I am given the following definition:

For an arbitrary order type $\Theta$, denote by $\Theta$* (the reverse of $\Theta$) the order type $type\Theta$*$=typeA(\succ)$, where $\langle A,\prec \rangle$ is an ordered set of order type $\Theta$.

And the example:

$\omega_0$*$=type${$-n : n \in \omega $}$(<)$.

I am having a hard time understanding this. Is the example showing that if $\omega_0$ is the order type of $\omega$, then $\omega_0$* is the order type of the negative integers?

Also, if $\eta_0$ is the order type of $\mathbb{Q}$, why does $\eta_0 = \eta_0$*?


Yes, $\omega_0^*$ is indeed the order type of the negative integers. The idea is just to "write it upside down" and get a new order type.

Sometimes, however, when writing the order type in reverse we get the same result, for instance if you take $\{0,1,2,3\}$ the natural order $0<1<2<3$ and its inverse $3>2>1>0$ are of the same order type.

Furthermore, if you take the integers you have the same result, that is $\mathbb Z$ with the usual ordering $<$ and with the inverse ordering $>$ are of the same order type (the function $x\mapsto -x$ is the isomorphism needed to show that).

From the above example, one can infer the result for the rational numbers. The inverse order means that $q_1<q_2$ then $q_2>q_1$, and as before $x\mapsto -x$ is the needed isomorphism to prove that.

Added: We say that $a<b$ if $\langle a,b\rangle\in <$, inverse orders are essentially $\langle b,a\rangle$ when $\langle a,b\rangle\in <$.

Suppose $\langle A,R\rangle$ and $\langle B,S\rangle$ are two ordered sets, an order isomorphism $f$ is a function with the following properties:

  1. $f\colon A\to B$ is a bijection;
  2. $aRb\iff f(a)Sf(b)$, that is to say: $\langle a,b\rangle\in R\iff \langle f(a),f(b)\rangle\in S$.

From this follows that an isomorphism preserves properties such as "$a$ is minimal if and only if $f(a)$ is minimal".

This means that $\omega$ and $\omega^*$ are not isomorphic since $0$ is minimal in the non-negative integers, but $f(0)$ is maximal in the non-positive integers.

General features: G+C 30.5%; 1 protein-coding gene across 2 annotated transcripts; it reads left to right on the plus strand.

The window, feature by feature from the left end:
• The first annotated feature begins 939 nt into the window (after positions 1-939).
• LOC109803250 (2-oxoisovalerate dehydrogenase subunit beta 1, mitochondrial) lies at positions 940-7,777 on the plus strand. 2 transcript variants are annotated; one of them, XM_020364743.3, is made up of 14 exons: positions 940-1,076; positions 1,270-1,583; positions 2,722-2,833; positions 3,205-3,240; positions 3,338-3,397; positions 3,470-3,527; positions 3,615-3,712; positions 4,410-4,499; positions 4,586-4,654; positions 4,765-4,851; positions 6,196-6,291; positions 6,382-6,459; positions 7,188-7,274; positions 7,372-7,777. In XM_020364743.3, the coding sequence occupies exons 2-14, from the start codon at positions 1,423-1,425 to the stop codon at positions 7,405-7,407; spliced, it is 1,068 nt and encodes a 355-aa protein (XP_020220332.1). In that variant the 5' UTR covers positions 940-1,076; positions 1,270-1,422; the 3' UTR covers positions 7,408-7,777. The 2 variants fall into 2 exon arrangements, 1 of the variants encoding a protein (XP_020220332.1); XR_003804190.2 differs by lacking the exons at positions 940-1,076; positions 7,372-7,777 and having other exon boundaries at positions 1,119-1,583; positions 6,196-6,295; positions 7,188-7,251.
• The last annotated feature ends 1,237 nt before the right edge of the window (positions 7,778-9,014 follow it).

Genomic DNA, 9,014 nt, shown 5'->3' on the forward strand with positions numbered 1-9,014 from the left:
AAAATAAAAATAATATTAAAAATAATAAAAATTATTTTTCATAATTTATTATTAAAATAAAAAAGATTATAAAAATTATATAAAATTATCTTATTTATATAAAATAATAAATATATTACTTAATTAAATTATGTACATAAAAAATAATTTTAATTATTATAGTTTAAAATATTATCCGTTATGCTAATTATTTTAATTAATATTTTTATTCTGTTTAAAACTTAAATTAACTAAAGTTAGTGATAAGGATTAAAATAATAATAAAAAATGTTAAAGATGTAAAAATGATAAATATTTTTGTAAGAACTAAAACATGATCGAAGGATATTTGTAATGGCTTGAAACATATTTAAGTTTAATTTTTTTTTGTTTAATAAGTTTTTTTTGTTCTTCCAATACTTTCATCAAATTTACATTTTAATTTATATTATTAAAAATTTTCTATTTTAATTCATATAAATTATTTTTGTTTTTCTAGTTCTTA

• $\begingroup$ How is it that the order type of the positive integers is different than that of the negative integers? What makes it so? What is the defining characteristic of an order type? $\endgroup$ – furs Jul 4 '11 at 18:25
  • $\begingroup$ @furs: In the negative integers not every subset has a minimal element, but every subset has a maximal element. In the positive integers this is exactly the other way around. $\endgroup$ – Asaf Karagila Jul 4 '11 at 18:28
  • $\begingroup$ Is this why a well ordered set can't have subsets of order type $\omega$*? If it did, then this subset wouldn't have a minimal element. Is this correct? $\endgroup$ – furs Jul 5 '11 at 5:53
  • $\begingroup$ @furs: Exactly. $\endgroup$ – Asaf Karagila Jul 5 '11 at 6:50
  • 1
    $\begingroup$ @furs: You will have to require linearity as well; however being well-founded means no infinitely decreasing chain, i.e. no embedding of $\omega^*$. (A well ordering is a well-founded linear order) $\endgroup$ – Asaf Karagila Jul 5 '11 at 19:03

Yes, $\omega_0^*$ is the order type of the negative integers, and that's what the example is showing; reversing an order type simply 'turns it around'. To show that $\eta_0^* = \eta_0$, you just have to show that $\langle \mathbb Q, < \rangle$ is order-isomorphic to $\langle \mathbb Q, > \rangle$. Informally, you have to show that 'turning $\mathbb Q$ around' doesn't change the 'shape' of its order.

More precisely, you have to find a bijection $h$ from $\mathbb Q$ to itself such that for all $p,q \in \mathbb Q$, $h(p) > h(q)$ iff $p<q$. You know that $p<q$ iff $-p > -q$, so the function $h:\mathbb Q \to \mathbb Q:p \mapsto -p$ looks like a very good bet. Clearly $h(p) > h(q)$ iff $-p > -q$ iff $p<q$, and I'll leave it to you to verify that $h$ is a bijection on $\mathbb Q$.

  • $\begingroup$ Just a comment: your argument shows that the order type of any ordered abelian group is self-dual in this sense. $\endgroup$ – Pete L. Clark Jul 4 '11 at 9:39

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